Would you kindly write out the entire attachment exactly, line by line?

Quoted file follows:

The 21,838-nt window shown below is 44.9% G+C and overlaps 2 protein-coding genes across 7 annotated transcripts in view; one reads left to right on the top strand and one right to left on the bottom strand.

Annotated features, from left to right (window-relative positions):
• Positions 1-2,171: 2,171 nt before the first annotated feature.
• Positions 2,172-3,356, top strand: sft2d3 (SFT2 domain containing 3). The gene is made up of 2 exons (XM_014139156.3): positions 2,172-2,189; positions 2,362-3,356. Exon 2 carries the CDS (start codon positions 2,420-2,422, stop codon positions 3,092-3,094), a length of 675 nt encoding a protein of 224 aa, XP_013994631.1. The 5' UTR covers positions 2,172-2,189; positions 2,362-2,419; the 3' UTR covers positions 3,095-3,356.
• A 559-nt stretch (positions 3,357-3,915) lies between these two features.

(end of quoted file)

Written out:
The 21,838-nt window shown below is 44.9% G+C and overlaps 2 protein-coding genes across 7 annotated transcripts in view; one reads left to right on the top strand and one right to left on the bottom strand.

Annotated features, from left to right (window-relative positions):
• Positions 1-2,171: 2,171 nt before the first annotated feature.
• Positions 2,172-3,356, top strand: sft2d3 (SFT2 domain containing 3). The gene is made up of 2 exons (XM_014139156.3): positions 2,172-2,189; positions 2,362-3,356. Exon 2 carries the CDS (start codon positions 2,420-2,422, stop codon positions 3,092-3,094), a length of 675 nt encoding a protein of 224 aa, XP_013994631.1. The 5' UTR covers positions 2,172-2,189; positions 2,362-2,419; the 3' UTR covers positions 3,095-3,356.
• A 559-nt stretch (positions 3,357-3,915) lies between these two features.